A recent judgement handed down by the Supreme Court of NSW makes it clear that a thorough understanding and working knowledge of the statistical percentages relevant to wrongful death claims is essential not only in respect of claims for loss of expected financial support; but also for matters where the only head of damage claimed is for loss of domestic services.
Practitioners who regularly advise in this area would be well acquainted with the so-called “Luntz tables” and the statistical dependency percentages published therein. Practitioners should also be aware of a paper titled “Personal Consumption Percentages in Australia – Current Tables for 2015” published in January 2015 and authored by my colleagues, Michael Lee and Julia Bossert (the Lee & Bossert paper). Whilst a detailed discussion of the Lee & Bossert paper is beyond the scope of this article, for present purposes it is enough to say that (a) the Lee & Bossert paper sets out alternative statistical percentages that can be applied when attempting to assess a deceased’s “personal consumption expenditure”, and (b) Professor Luntz has foreshadowed publishing the Lee & Bossert statistical percentages in his upcoming Fifth Edition of his seminal text, Assessment of Damages for Personal Injury and Death. Hereafter, I will refer to the dependency percentages set out in the Luntz tables and the personal consumption percentages set out in the Lee & Bossert paper collectively as “statistical percentages”.
Traditionally, in the writer’s experience, statistical percentages have been almost exclusively utilised in wrongful death claims to assess the loss of expected financial support suffered by the surviving dependents. In effect, the loss of expected financial support suffered by the surviving dependents is calculated as the difference between (a) the income the deceased would have contributed to the household but for his or her death, and (b) the income the household has saved and / or will save as a result of the death of the deceased. The amount saved by the household is commonly referred to as the deceased’s personal consumption. The statistical percentages are, in effect, utilised to assess household savings in respect of the deceased’s personal consumption, having regard to household composition (i.e. number of dependents) and household income (in the case of the Lee & Bossert percentages).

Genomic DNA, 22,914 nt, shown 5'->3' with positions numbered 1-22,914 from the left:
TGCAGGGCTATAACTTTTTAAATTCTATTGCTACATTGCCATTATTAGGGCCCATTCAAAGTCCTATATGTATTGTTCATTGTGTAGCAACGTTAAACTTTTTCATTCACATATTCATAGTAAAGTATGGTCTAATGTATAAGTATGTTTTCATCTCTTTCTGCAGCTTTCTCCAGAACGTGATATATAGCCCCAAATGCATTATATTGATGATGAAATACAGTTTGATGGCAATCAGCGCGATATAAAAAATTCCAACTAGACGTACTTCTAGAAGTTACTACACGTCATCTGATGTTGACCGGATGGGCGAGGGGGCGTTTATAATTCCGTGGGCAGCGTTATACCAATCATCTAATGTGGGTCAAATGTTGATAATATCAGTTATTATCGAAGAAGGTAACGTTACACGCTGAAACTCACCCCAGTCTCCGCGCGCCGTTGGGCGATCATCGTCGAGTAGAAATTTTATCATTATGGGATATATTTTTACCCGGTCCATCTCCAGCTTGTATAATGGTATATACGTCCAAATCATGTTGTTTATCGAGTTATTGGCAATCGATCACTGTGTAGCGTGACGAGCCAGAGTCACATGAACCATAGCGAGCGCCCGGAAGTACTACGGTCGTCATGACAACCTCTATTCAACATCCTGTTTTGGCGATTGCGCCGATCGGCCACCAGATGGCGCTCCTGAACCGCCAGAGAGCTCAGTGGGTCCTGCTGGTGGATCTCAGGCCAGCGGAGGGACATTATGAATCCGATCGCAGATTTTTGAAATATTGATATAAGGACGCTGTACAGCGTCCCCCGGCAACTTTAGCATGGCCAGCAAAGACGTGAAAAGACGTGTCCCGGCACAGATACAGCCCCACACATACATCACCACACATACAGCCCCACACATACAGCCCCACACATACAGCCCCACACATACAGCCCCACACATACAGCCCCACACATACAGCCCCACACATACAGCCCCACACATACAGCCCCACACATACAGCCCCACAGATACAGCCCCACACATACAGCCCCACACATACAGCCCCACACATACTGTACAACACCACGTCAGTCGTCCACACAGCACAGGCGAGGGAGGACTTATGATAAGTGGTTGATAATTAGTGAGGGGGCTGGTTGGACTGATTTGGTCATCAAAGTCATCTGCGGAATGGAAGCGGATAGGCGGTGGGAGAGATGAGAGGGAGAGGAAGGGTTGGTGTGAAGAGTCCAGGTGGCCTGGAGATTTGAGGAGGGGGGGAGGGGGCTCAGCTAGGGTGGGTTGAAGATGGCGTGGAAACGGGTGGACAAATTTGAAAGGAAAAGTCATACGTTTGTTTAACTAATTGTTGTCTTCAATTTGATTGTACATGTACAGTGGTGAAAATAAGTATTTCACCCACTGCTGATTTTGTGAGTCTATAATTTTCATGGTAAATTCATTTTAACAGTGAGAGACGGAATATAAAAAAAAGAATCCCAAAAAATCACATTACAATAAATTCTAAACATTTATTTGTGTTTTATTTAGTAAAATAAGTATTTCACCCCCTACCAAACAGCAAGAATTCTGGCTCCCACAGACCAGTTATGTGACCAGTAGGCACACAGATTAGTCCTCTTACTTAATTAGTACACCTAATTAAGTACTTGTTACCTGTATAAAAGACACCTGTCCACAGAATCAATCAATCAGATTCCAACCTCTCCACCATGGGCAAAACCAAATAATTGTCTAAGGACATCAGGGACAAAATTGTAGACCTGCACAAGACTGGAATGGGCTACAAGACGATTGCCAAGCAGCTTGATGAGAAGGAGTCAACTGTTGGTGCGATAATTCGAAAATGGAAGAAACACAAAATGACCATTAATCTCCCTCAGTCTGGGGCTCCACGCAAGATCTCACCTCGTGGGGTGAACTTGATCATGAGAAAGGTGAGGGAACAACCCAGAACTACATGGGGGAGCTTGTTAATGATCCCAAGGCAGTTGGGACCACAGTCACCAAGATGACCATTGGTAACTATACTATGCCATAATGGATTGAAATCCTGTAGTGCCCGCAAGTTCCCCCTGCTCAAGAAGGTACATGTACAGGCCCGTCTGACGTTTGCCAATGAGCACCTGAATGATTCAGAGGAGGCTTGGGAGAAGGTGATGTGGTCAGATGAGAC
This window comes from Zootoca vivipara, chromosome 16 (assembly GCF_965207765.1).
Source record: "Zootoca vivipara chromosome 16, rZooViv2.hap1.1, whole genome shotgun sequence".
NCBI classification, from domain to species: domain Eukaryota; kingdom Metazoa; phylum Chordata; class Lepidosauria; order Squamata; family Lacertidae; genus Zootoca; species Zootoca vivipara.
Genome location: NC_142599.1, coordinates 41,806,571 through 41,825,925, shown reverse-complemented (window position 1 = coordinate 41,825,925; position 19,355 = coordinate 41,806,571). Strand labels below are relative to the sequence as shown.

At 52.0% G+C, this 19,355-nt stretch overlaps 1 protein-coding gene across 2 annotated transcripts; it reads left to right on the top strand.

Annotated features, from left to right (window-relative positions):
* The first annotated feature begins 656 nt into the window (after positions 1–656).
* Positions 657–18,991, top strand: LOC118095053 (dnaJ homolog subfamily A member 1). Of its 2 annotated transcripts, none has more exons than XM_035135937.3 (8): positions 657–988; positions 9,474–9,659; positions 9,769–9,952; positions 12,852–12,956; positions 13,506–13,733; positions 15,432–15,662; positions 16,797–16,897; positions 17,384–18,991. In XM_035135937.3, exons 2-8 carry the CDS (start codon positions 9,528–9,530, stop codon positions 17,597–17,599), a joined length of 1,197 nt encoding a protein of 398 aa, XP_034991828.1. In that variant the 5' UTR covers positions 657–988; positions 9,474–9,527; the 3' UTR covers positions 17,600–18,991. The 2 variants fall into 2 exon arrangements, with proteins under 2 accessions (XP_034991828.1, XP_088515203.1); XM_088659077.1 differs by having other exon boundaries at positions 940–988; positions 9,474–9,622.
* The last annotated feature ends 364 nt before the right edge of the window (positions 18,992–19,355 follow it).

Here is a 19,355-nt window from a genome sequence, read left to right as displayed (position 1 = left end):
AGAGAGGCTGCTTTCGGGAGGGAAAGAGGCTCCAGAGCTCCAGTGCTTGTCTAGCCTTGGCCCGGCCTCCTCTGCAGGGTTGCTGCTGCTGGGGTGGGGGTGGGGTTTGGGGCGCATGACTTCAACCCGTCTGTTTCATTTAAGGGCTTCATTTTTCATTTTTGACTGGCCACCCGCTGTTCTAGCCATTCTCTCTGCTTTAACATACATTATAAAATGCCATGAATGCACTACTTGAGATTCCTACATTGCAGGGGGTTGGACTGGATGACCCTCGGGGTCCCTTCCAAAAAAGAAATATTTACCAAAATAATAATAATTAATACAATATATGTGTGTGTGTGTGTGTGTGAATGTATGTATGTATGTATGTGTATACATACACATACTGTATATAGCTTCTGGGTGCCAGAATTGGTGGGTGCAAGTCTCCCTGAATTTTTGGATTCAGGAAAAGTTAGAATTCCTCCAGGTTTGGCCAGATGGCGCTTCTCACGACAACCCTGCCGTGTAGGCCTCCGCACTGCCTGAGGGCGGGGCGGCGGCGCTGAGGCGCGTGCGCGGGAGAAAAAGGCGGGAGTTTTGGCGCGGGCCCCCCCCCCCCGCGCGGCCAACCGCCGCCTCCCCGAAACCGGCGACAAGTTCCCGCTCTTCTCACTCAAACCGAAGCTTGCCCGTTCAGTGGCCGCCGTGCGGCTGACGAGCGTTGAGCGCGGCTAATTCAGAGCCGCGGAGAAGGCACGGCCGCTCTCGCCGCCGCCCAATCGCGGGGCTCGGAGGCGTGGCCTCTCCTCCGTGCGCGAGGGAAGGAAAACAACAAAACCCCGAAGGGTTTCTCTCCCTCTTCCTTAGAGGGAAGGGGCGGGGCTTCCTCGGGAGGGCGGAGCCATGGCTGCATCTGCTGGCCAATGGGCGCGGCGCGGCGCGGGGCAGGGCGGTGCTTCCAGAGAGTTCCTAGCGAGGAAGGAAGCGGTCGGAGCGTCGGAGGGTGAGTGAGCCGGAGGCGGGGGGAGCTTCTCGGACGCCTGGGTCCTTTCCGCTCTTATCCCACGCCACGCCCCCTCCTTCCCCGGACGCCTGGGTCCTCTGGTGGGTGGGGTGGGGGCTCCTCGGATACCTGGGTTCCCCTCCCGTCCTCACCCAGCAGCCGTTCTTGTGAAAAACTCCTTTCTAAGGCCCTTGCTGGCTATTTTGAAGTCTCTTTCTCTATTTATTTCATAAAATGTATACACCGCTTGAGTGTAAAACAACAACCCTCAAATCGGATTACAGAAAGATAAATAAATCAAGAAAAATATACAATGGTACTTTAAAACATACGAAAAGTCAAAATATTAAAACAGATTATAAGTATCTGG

But what of the situation where the deceased did not and would never have contributed an income to the household (e.g. where the surviving spouse was the family’s sole income earner), regardless of his or her death? In such a case, the surviving dependents will be limited to the loss of domestic services claim. Are the statistical percentages relevant to this set of circumstances? The answer to this question is a resounding “Yes”. This is because whilst the surviving dependents will suffer a loss of the deceased’s domestic services, they will also receive a “benefit” being the savings in household expenditure that will accrue as a consequence of the death of the deceased; that benefit is the household savings in relation to the deceased’s personal consumption. This approach was affirmed in the relatively recent case of Norris v Routley  NSWSC 883 (7 July 2015).
In that case, the surviving spouse was a very high income earner and the household’s main “breadwinner”. After applying the Luntz statistical percentages to the assumed level of household income, the Court found that (a) the deceased’s personal consumption expenditure would have been much greater than his contribution to household income, and (b) the excess of the household savings in respect of the deceased’s personal consumption must be offset against the loss of services claim. The effect was to reduce what was, at first glance, a potentially large damages claim to an award of around $22,000.
Accordingly, a thorough understanding and working knowledge of the application of statistical percentages in the context of assessing a deceased’s personal consumption expenditure is essential when assessing all wrongful death claims; not just for those matters where a claim is made for loss of expected financial support.
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